LINCOLN (AP) — Twelve Nebraska cities and one regional utility have decided not to sign new 20-year contracts to buy electricity from the Nebraska Public Power District.

The utilities that rejected NPPD’s proposed contract are taking advantage of the flexibility the power grid offers today to buy electricity from another provider, the Lincoln Journal Star reported Sunday.

But NPPD says 62 of its 75 wholesale electricity customers did sign new contracts. NPPD Vice President Ken Curry said that shows broad support for the utility.

“If our process is an indicator of the future, our customer base strongly and vocally supports public power and our utility,” he said. “Those that are staying with us, they valued the things in this contract that are unique and very positive for them and the end-use customers we serve.”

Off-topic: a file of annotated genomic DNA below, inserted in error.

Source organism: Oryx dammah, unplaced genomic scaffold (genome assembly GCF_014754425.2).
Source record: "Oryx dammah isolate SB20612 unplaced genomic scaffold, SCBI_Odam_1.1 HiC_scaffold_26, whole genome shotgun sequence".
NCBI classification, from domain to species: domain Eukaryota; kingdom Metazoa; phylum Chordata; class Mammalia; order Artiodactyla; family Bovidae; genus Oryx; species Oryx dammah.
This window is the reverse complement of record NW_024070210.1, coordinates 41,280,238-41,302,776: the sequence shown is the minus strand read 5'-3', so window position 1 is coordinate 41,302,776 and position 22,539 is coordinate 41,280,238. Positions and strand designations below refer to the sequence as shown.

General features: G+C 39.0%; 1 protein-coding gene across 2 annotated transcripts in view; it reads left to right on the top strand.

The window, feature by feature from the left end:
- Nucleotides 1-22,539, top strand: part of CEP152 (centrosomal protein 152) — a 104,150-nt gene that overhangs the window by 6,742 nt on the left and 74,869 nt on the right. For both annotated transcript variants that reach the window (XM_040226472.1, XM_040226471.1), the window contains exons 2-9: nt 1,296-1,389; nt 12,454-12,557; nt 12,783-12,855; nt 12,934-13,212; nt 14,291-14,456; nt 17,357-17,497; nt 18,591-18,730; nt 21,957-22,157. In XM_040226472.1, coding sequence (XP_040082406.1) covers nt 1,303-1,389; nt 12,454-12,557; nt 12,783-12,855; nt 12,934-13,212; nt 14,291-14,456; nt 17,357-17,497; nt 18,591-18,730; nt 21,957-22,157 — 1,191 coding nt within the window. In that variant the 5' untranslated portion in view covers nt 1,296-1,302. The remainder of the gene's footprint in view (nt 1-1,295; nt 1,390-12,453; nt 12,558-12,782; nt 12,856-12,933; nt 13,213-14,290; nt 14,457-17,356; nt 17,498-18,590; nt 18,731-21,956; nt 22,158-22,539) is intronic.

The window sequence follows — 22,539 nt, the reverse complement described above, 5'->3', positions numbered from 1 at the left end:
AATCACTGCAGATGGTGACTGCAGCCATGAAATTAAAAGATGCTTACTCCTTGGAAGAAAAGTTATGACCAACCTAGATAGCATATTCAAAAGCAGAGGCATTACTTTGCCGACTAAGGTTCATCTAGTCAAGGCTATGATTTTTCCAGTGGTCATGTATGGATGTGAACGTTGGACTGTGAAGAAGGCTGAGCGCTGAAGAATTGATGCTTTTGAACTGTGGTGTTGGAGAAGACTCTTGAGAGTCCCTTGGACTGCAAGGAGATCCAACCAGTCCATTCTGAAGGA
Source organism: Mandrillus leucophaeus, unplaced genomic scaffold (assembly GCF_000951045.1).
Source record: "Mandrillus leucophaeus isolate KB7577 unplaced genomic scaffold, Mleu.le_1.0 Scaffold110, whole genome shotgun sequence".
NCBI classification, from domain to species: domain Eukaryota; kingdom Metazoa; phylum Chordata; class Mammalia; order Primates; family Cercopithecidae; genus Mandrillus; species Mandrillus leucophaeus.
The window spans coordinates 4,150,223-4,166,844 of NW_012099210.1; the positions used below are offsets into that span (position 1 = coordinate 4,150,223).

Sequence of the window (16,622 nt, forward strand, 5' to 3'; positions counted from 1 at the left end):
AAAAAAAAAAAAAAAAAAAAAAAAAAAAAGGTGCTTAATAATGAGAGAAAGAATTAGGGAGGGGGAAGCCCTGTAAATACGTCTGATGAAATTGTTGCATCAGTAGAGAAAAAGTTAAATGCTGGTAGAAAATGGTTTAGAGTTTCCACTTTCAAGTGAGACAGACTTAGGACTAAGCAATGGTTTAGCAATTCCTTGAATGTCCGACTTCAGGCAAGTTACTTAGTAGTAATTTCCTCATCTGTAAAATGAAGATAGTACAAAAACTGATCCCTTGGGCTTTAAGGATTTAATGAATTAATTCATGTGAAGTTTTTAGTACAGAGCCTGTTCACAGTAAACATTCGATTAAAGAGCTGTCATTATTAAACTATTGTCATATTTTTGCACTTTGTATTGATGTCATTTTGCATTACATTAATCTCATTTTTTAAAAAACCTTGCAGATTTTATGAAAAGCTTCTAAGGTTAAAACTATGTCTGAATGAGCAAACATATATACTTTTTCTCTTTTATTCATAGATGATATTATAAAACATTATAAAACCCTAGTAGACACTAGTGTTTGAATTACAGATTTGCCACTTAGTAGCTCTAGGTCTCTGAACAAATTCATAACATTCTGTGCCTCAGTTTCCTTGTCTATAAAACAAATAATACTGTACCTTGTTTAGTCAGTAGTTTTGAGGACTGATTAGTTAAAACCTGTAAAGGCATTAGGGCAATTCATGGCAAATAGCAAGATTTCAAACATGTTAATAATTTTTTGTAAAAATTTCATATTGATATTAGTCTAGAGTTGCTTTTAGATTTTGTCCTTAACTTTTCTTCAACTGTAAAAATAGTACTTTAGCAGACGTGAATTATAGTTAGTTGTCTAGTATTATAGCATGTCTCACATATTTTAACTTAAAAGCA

The utilities that decided to switch believe that they will save money and gain some additional flexibility to buy renewable energy from other providers. And some just wanted a shorter contract.

Evolving environmental regulations were also a factor for some utilities because Nebraska has long relied heavily on coal to generate electricity. Utilities in the state have been adding more renewable power, but coal remains a major factor.

Beatrice officials decided to sign a five-year contract with AEP Energy Partners, which is based in Columbus, Ohio. City Administrator Tobias Tempelmeyer said Beatrice wanted more certainty about its costs than NPPD offered.

The southeast Nebraska city expects to save about 15 percent a year on power costs once it switches over to buying electricity from AEP.

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